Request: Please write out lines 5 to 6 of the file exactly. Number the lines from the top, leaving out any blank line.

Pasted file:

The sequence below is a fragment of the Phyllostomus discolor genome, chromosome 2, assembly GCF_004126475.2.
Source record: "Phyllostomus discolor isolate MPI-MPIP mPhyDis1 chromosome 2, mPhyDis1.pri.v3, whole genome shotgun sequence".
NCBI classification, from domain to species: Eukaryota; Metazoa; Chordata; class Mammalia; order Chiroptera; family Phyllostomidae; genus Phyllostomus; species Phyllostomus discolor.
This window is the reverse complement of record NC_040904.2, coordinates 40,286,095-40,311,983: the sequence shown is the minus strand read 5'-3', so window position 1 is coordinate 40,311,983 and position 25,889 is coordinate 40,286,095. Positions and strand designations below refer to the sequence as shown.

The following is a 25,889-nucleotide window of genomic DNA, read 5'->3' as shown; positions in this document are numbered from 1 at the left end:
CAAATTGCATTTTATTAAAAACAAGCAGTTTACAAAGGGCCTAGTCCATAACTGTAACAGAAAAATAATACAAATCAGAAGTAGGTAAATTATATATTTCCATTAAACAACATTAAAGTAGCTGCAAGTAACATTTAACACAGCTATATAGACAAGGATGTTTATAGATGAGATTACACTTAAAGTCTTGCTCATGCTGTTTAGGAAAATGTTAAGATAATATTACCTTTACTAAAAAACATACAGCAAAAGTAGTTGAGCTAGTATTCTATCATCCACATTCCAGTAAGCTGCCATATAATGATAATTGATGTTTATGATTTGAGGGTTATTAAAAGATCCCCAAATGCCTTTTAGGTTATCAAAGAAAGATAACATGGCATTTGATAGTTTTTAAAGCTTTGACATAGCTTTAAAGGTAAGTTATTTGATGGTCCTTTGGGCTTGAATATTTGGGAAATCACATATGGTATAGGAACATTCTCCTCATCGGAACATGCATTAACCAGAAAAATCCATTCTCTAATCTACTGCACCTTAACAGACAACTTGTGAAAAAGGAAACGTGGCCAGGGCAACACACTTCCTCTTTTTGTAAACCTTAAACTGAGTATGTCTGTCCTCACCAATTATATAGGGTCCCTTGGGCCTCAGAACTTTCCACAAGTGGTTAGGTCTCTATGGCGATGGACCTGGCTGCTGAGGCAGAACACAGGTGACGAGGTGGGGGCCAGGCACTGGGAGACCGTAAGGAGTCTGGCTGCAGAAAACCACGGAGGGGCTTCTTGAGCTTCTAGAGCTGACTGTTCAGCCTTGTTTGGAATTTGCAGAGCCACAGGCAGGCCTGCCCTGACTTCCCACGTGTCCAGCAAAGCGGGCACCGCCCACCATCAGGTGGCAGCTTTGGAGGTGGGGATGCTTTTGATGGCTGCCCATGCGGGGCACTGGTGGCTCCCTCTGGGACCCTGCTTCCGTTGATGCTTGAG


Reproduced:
The following is a 25,889-nucleotide window of genomic DNA, read 5'->3' as shown; positions in this document are numbered from 1 at the left end:
CAAATTGCATTTTATTAAAAACAAGCAGTTTACAAAGGGCCTAGTCCATAACTGTAACAGAAAAATAATACAAATCAGAAGTAGGTAAATTATATATTTCCATTAAACAACATTAAAGTAGCTGCAAGTAACATTTAACACAGCTATATAGACAAGGATGTTTATAGATGAGATTACACTTAAAGTCTTGCTCATGCTGTTTAGGAAAATGTTAAGATAATATTACCTTTACTAAAAAACATACAGCAAAAGTAGTTGAGCTAGTATTCTATCATCCACATTCCAGTAAGCTGCCATATAATGATAATTGATGTTTATGATTTGAGGGTTATTAAAAGATCCCCAAATGCCTTTTAGGTTATCAAAGAAAGATAACATGGCATTTGATAGTTTTTAAAGCTTTGACATAGCTTTAAAGGTAAGTTATTTGATGGTCCTTTGGGCTTGAATATTTGGGAAATCACATATGGTATAGGAACATTCTCCTCATCGGAACATGCATTAACCAGAAAAATCCATTCTCTAATCTACTGCACCTTAACAGACAACTTGTGAAAAAGGAAACGTGGCCAGGGCAACACACTTCCTCTTTTTGTAAACCTTAAACTGAGTATGTCTGTCCTCACCAATTATATAGGGTCCCTTGGGCCTCAGAACTTTCCACAAGTGGTTAGGTCTCTATGGCGATGGACCTGGCTGCTGAGGCAGAACACAGGTGACGAGGTGGGGGCCAGGCACTGGGAGACCGTAAGGAGTCTGGCTGCAGAAAACCACGGAGGGGCTTCTTGAGCTTCTAGAGCTGACTGTTCAGCCTTGTTTGGAATTTGCAGAGCCACAGGCAGGCCTGCCCTGACTTCCCACGTGTCCAGCAAAGCGGGCACCGCCCACCATCAGGTGGCAGCTTTGGAGGTGGGGATGCTTTTGATGGCTGCCCATGCGGGGCACTGGTGGCTCCCTCTGGGACCCTGCTTCCGTTGATGCTTGAG